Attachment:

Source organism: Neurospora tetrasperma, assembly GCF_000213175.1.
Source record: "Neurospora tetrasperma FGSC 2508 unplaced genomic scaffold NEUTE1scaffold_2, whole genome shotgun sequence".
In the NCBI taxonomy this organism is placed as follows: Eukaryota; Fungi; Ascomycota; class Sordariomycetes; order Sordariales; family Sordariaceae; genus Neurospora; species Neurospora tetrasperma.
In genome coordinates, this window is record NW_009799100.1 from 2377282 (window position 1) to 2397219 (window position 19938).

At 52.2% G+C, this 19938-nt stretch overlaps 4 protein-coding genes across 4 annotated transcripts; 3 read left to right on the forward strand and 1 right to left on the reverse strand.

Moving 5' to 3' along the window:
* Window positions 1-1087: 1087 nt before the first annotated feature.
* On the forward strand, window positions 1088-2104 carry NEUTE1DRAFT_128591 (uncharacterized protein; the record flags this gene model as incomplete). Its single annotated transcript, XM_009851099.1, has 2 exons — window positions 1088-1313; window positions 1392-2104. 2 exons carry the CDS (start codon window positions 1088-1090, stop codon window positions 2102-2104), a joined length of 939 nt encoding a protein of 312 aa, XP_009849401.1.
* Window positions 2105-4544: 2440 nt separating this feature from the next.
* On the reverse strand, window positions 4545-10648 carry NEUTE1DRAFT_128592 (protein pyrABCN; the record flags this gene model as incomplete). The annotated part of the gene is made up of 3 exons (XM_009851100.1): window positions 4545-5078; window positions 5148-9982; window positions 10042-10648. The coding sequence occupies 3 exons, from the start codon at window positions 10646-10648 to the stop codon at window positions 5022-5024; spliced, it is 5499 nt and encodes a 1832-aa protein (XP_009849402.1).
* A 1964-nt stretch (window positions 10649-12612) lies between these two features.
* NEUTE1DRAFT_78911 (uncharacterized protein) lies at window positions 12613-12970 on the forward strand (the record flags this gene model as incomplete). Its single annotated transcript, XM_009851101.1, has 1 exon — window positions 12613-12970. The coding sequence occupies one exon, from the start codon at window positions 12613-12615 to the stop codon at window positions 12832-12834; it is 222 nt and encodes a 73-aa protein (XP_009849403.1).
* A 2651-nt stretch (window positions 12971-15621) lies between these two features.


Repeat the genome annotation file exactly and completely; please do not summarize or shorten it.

Source organism: Neurospora tetrasperma, assembly GCF_000213175.1.
Source record: "Neurospora tetrasperma FGSC 2508 unplaced genomic scaffold NEUTE1scaffold_2, whole genome shotgun sequence".
In the NCBI taxonomy this organism is placed as follows: Eukaryota; Fungi; Ascomycota; class Sordariomycetes; order Sordariales; family Sordariaceae; genus Neurospora; species Neurospora tetrasperma.
In genome coordinates, this window is record NW_009799100.1 from 2377282 (window position 1) to 2397219 (window position 19938).

At 52.2% G+C, this 19938-nt stretch overlaps 4 protein-coding genes across 4 annotated transcripts; 3 read left to right on the forward strand and 1 right to left on the reverse strand.

Moving 5' to 3' along the window:
* Window positions 1-1087: 1087 nt before the first annotated feature.
* On the forward strand, window positions 1088-2104 carry NEUTE1DRAFT_128591 (uncharacterized protein; the record flags this gene model as incomplete). Its single annotated transcript, XM_009851099.1, has 2 exons — window positions 1088-1313; window positions 1392-2104. 2 exons carry the CDS (start codon window positions 1088-1090, stop codon window positions 2102-2104), a joined length of 939 nt encoding a protein of 312 aa, XP_009849401.1.
* Window positions 2105-4544: 2440 nt separating this feature from the next.
* On the reverse strand, window positions 4545-10648 carry NEUTE1DRAFT_128592 (protein pyrABCN; the record flags this gene model as incomplete). The annotated part of the gene is made up of 3 exons (XM_009851100.1): window positions 4545-5078; window positions 5148-9982; window positions 10042-10648. The coding sequence occupies 3 exons, from the start codon at window positions 10646-10648 to the stop codon at window positions 5022-5024; spliced, it is 5499 nt and encodes a 1832-aa protein (XP_009849402.1).
* A 1964-nt stretch (window positions 10649-12612) lies between these two features.
* NEUTE1DRAFT_78911 (uncharacterized protein) lies at window positions 12613-12970 on the forward strand (the record flags this gene model as incomplete). Its single annotated transcript, XM_009851101.1, has 1 exon — window positions 12613-12970. The coding sequence occupies one exon, from the start codon at window positions 12613-12615 to the stop codon at window positions 12832-12834; it is 222 nt and encodes a 73-aa protein (XP_009849403.1).
* A 2651-nt stretch (window positions 12971-15621) lies between these two features.